Honda's newest version of the Civic, a model that's been a foundation of the automaker's U.S. sales for decades, flopped in tests by Consumer Reports, failing to win the magazine's coveted "Recommended" status.

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Honda’s newest version of the Civic, a model that’s been a foundation of the automaker’s U.S. sales for decades, flopped in tests by Consumer Reports, failing to win the magazine’s coveted “Recommended” status.

The 2012 Civic scored 61 in Consumer Report’s evaluation, down from 78 for the previous Civic, according to a review in the September issue published Monday.

The car, on sale since late April, scored poorly because of a decline in agility and interior quality, choppier ride, longer stopping distances, and more road noise compared with the last Civic, the magazine said.

“While other models like the Hyundai Elantra have gotten better after being redesigned, the Civic has dropped so much that now it ranks near the bottom of its category,” said David Champion, senior director of Consumer Reports’ auto-test center in East Haddam, Conn.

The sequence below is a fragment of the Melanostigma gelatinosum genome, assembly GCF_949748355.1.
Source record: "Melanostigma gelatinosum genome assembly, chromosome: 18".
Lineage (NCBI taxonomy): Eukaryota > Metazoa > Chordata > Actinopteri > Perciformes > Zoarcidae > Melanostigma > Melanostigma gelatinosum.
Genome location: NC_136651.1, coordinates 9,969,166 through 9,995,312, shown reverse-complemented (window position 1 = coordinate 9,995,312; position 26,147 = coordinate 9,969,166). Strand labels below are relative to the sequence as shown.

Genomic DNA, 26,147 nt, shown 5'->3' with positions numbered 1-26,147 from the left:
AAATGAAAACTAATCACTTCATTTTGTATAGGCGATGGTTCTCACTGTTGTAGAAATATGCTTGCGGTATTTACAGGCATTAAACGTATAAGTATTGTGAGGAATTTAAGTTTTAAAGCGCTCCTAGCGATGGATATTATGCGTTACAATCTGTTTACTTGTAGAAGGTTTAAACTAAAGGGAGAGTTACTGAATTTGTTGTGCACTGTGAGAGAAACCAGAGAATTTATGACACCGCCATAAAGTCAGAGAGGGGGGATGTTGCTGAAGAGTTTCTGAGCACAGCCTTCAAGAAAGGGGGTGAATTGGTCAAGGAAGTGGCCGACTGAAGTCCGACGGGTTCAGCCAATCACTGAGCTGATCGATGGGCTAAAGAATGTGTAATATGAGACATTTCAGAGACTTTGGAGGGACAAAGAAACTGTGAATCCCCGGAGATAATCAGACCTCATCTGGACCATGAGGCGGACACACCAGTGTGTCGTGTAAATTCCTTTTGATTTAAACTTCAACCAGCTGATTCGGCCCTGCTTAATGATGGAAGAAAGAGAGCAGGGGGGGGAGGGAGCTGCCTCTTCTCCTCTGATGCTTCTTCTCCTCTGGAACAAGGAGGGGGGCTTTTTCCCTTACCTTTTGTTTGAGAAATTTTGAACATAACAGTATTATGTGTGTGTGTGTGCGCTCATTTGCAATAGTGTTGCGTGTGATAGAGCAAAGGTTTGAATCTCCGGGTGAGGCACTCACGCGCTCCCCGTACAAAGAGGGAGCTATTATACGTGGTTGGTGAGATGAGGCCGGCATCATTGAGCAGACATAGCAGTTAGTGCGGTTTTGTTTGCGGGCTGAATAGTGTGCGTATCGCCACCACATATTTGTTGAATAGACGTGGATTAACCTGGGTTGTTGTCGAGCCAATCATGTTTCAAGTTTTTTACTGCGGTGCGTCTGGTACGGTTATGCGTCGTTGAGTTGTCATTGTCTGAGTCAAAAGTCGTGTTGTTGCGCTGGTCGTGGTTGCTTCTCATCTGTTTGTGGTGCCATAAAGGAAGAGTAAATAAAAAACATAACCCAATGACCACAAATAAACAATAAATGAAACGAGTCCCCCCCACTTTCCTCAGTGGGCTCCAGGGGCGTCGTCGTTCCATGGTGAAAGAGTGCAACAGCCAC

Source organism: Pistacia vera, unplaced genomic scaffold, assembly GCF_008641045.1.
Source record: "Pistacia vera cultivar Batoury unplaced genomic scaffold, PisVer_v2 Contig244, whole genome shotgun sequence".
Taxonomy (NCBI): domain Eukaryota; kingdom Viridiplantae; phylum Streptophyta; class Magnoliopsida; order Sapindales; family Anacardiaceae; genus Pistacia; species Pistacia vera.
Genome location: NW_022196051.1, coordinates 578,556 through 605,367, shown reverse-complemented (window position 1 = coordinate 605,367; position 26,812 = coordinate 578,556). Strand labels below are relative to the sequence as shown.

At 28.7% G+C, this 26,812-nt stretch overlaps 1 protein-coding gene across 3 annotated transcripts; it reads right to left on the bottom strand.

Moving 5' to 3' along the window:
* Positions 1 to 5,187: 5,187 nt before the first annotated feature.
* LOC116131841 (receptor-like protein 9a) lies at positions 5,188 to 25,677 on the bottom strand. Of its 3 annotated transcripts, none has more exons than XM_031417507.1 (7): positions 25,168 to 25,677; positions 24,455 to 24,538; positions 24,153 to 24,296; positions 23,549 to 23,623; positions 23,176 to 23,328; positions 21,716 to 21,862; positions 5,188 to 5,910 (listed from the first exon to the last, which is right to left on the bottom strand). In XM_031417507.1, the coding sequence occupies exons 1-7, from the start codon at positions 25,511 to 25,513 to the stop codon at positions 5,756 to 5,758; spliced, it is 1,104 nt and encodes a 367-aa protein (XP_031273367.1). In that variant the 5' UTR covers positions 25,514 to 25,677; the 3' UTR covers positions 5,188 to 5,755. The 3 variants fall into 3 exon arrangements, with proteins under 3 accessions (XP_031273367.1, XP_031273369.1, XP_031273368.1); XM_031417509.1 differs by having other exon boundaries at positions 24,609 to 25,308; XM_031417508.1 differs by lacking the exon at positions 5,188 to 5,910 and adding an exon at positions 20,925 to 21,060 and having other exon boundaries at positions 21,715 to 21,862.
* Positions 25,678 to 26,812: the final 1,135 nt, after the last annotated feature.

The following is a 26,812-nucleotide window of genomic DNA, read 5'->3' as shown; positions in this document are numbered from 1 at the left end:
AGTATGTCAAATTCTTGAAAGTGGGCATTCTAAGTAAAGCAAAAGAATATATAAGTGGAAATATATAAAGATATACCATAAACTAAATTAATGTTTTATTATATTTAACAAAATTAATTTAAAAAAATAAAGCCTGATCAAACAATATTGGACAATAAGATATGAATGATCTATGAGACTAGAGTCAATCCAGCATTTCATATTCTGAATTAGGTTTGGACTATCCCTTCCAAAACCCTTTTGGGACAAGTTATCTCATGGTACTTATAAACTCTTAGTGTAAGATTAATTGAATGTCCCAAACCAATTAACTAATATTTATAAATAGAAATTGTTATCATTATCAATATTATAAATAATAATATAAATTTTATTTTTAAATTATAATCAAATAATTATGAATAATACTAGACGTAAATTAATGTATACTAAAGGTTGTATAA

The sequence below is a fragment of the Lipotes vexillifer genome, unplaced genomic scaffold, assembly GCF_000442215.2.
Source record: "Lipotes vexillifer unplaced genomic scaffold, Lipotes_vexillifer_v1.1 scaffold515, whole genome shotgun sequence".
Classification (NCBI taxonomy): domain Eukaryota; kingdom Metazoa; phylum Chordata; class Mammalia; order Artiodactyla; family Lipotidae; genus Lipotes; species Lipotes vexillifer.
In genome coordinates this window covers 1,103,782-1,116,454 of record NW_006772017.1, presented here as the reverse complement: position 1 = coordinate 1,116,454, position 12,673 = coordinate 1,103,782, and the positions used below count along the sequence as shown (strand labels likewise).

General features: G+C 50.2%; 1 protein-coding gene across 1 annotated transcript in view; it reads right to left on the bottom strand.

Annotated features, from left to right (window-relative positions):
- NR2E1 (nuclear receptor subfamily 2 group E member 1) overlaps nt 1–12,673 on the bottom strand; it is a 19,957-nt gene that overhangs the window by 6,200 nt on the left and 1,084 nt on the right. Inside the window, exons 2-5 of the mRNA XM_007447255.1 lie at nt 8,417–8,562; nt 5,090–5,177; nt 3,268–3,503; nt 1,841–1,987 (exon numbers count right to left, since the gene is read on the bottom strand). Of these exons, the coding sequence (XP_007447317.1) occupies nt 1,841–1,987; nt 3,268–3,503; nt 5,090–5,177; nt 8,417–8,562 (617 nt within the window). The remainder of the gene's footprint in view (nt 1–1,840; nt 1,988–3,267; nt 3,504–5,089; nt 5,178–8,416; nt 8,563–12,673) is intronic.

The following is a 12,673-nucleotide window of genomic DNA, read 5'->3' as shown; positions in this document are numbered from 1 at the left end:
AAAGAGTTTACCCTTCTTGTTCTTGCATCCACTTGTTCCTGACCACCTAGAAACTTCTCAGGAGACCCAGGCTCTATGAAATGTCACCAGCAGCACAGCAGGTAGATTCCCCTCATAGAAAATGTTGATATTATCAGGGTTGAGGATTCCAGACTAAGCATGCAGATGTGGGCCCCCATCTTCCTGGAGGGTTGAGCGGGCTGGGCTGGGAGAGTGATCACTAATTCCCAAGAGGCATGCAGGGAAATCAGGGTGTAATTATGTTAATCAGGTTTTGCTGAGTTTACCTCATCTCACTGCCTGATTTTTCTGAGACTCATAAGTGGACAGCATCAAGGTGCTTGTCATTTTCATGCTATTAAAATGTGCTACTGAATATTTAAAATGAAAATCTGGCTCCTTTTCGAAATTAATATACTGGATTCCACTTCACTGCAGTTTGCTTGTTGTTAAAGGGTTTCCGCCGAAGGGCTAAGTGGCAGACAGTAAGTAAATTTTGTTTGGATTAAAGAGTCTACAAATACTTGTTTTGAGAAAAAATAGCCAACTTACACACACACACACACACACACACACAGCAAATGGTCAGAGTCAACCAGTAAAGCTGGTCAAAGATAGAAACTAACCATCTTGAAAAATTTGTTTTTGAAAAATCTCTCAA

“We disagree with Consumer Reports’ findings,” Honda said in a statement. “In virtually every way, the completely redesigned 2012 Civic is a step forward.”

Honda models since the 1980s have consistently ranked among the most frequently recommended by the magazine published by Consumers Union, a nonprofit group. Carmakers seek favorable evaluations from the magazine as its reviews are considered the most objective because of policies of accepting no advertising and buying every vehicle it tests.

Civic is Honda’s second-biggest selling model in the U.S., after the midsize Accord sedan. The poor ranking for Civic, sold in the U.S. since 1973, compounds problems for Honda.

Honda announced Monday that quarterly profit plunged nearly 90 percent after the quake and tsunami in March in northeastern Japan hammered production and sales. But the automaker raised full-year forecasts as its confidence in a recovery mounts.

Honda said its April-June profit tumbled to $406 million. Japan’s No. 3 automaker said it managed to remain in the black thanks to its growing motorcycle business.

Toyota, the world’s biggest automaker, reports earnings Tuesday.

Mitsubishi, which also released results Monday, said it sprang back into the black for the first quarter as growth in emerging markets offset quake damage. It posted a $55 million profit for the April-June period.

Last week, Nissan, Japan’s No. 2 automaker, reported a smaller-than-expected 20 percent drop in quarterly profit at $1 billion.

Information from The Associated Press is included in this report.